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Metro recalibrates commercial arm to show that ‘free print’ isn’t struggling like paid-for newspapers


By Jessica Goodfellow, Media Reporter

July 7, 2016 | 5 min read

Freesheet Metro has restructured its commercial arm to better articulate its message that while other publishers may be struggling to make money, the paper’s cut-through with a younger audience puts it in good health.



While a restructure amid the current media landscape usually suggests tough times for publishers, the freesheet is adamant that there’s a more positive reason behind its own overhaul. “We haven't done it to save money, we have just reconfigured the teams to effectively sell to our clients,” Metro’s trading director Grant Woodthorpe told The Drum.

Its 14-strong commercial team will now consist of eight strategic sales managers with blended skills who will have smaller patches in order to work closely with media agencies and brands. Where before it would have two people looking after four or five agencies, now it takes a more one-on-one structure. The new team will be managed by head of agency, Jo Mazenko, and head of client, Tracy Stanton.

The trading team will reduce from six people to three as part of this restructure, to be led by trading manager Patrick Kinnear. The “cost-neutral” reconfiguration is intended to allow the teams to effectively sell to Metro’s clients and better service the agencies it works with.

Metro hopes the reorganised commercial structure will allow greater visibility within the marketplace, recognising this is something the paper needs to address, with Metro’s creative director Sophie Robinson saying: "Because we are a small team visibility is a problem for us and is still a problem for us because there are loads of other media owners out with the agencies all the time."

"We want to be more visible so by removing the divisions it means those guys can be out with their agencies all the time" Robinson added.

The new structure will be split into two units – a proactive creative strategy unit and a reactive creative strategy unit. The reactive side of the business, which is tasked with amplifying a client’s idea, will not change according to Metro. The proactive side will work closely with the editorial team to convince partners to sponsor Metro’s mini brands and establish long-term content partnerships. It’s part of Metro’s move to a more unified business, using commercial partners to help make its own brands bigger.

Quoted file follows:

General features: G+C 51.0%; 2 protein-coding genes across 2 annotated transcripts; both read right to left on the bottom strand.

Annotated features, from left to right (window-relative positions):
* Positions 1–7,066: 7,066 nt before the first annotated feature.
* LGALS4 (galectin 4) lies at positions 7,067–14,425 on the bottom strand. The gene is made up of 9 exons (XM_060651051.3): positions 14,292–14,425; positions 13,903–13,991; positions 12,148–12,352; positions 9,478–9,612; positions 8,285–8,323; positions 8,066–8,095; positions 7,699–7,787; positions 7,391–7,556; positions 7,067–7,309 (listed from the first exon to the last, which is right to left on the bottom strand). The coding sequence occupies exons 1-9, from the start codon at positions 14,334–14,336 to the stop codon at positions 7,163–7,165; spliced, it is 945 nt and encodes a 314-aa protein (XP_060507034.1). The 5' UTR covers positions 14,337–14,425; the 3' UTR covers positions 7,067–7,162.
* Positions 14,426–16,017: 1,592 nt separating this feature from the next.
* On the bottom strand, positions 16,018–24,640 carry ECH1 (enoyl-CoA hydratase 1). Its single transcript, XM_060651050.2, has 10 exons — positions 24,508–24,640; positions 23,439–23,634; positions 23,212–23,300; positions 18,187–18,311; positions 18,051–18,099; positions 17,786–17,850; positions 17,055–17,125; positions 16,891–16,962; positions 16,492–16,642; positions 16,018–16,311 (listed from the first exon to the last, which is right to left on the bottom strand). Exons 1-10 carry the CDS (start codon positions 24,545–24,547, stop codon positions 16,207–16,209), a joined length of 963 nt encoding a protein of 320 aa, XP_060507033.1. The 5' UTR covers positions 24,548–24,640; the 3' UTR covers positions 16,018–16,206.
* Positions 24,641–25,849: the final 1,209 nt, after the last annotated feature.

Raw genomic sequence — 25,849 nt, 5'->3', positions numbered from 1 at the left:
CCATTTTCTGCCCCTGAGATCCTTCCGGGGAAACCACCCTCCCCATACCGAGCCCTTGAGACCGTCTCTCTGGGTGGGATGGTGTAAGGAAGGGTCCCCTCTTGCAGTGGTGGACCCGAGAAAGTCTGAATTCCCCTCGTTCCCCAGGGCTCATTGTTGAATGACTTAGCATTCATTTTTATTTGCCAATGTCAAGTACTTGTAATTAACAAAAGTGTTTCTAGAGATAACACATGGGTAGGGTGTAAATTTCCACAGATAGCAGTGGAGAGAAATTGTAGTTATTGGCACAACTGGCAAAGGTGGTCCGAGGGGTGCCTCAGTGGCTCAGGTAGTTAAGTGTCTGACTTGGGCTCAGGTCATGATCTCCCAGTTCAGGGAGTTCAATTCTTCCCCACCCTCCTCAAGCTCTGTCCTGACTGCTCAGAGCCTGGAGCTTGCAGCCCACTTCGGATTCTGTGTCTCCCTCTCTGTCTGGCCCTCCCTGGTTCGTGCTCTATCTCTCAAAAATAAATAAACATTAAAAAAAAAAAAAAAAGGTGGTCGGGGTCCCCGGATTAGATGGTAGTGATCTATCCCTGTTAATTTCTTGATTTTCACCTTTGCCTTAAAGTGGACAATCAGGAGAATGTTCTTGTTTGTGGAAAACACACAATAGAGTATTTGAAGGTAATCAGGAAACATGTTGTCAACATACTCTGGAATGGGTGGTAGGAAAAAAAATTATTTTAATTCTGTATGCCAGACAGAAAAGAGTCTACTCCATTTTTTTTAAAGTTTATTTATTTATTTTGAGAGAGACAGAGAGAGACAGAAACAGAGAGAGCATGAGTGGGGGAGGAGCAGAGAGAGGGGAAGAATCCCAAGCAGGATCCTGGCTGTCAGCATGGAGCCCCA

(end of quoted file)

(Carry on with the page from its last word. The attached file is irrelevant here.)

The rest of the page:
The restructure will also see increased collaboration with other media owners, something Metro has always been “fairly open to” according to Woodthorpe, not just within its own stable with MailOnline and the Mail but with media owners outside the DMG Media group.

It comes at a time when publishers with paid-for newspapers are being forced to try alternative strategies in order to adapt their print business models. Regional newspaper publisher Archant this week announced it will launch a ‘pop-up’ pro-Europe newspaper, a short-term venture to tap into a current topic while it is still relevant. It is part of the publisher’s live market research to test a longer term plan that could see it open up additional revenue streams by launching timely titles.

It is one of a number of moves by publishers to safeguard themselves from print declines, but Metro is keen to assert that freesheets are largely untouched by such concerns since it reaches a very different audience and is not confined to circulation limits.

“We control circulation so if we want to increase circulation we can do where paid-for newspapers struggle with that,” Woodthorpe said.

While year-on-year Metro has reported declines in print advertising sales, “they aren’t at the same extent of paid-for newspapers” according to Robinson. In the six months to 31 March, Metro delivered a relatively robust performance in the context of the weak UK print advertising market, with revenues declining by 7 per cent to £36m. That said, the business knows it is not immune to the aggressive declines in the print ad industry this year, and admits it has been impacted by 'printism' in the industry.

“We have only been impacted because of agencies thinking there are problems in print, so we have to change ourselves to make people realise that actually Metro is doing really well.” Robinson said.

This latest move is testament to how the paper is carefully managing its cost base to defend its profitability, creating a more holistic service to keep advertisers keen. It’s why the paper has managed to increase its partnerships with brands despite declines in ad sales, with Robinson saying: “Our editor sees brands as much as opportunities so that is why we do well in partnerships. If a brand has got the same agenda as I have for my readers then we want to work with them.”

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